BoA’s self-titled English debut album was released on March 17, 2009. No news yet on chart position or amount of copies sold.
BoA’s American debut album kicks off with her second single. I Did It for Love (feat. Sean Garrett) is an electronic freak-out in the best way possible. Synths are by far the most prominent feature in the song, and they compliment BoA’s voice nicely. Sean Garrett, who wrote, produced, and is featured on the track, has a fairly large presence in the song and his voice closely resembles that of Akon, giving it an almost hip-hop feel. Despite finding this song extremely catchy in the beginning, I’ve now got a couple problems with it, namely the heavy use of the vocoder, which both accentuates BoA’s accent and robs her voice of the thing that makes it unique. Also, the chorus – which consists only of BoA singing I, I, I, I did it, did it, did it for love four times – becomes extremely repetitive, especially toward the end. After several listens, this song just seems terribly ordinary and does not showcase BoA’s talent as it should.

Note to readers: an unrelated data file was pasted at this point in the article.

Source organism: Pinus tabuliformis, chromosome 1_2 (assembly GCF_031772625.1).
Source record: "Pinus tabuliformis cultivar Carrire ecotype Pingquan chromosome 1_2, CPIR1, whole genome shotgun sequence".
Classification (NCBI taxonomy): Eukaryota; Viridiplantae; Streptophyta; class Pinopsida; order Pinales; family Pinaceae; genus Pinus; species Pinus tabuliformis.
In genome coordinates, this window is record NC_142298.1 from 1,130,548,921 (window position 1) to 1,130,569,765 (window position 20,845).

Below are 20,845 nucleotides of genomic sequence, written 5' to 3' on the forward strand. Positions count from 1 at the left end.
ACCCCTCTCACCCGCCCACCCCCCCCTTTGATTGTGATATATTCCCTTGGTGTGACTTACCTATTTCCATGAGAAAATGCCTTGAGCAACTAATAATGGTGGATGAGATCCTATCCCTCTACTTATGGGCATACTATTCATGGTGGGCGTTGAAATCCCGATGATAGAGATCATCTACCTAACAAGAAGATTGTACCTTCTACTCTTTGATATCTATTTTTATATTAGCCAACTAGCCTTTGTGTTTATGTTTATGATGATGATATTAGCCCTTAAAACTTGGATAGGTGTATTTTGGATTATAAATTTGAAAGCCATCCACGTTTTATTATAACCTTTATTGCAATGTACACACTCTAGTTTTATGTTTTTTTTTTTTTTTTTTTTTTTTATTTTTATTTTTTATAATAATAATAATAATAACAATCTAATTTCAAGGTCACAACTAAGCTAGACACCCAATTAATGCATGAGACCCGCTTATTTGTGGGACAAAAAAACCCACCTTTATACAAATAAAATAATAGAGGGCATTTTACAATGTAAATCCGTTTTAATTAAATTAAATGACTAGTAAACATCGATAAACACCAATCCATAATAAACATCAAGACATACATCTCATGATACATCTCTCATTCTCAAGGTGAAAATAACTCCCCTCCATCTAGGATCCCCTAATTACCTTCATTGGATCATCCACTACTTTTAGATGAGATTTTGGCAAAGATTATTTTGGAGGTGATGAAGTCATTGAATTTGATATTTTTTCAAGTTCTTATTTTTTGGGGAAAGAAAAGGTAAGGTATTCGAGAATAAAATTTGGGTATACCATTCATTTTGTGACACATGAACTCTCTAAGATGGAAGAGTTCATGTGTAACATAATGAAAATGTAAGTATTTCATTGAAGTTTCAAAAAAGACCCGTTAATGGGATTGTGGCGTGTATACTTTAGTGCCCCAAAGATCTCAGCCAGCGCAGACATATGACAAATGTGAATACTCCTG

Energetic is a club anthem if I’ve ever heard one. The first words out of BoA’s mouth are Report to the dance floor, and with that the song explodes with copious amounts of synth. The male vocals in the background contain the title of the song, but are, unfortunately, a bit annoying. It’s got a good beat, but that’s about all I can say to compliment this hot mess of a song. BoA wants to dance in the club all night long, and that’s about all there is to it. If you’re in search of a club track with character, I suggest you look to Utada’s “On and On”, the first song off of her latest English album, because you won’t find it here.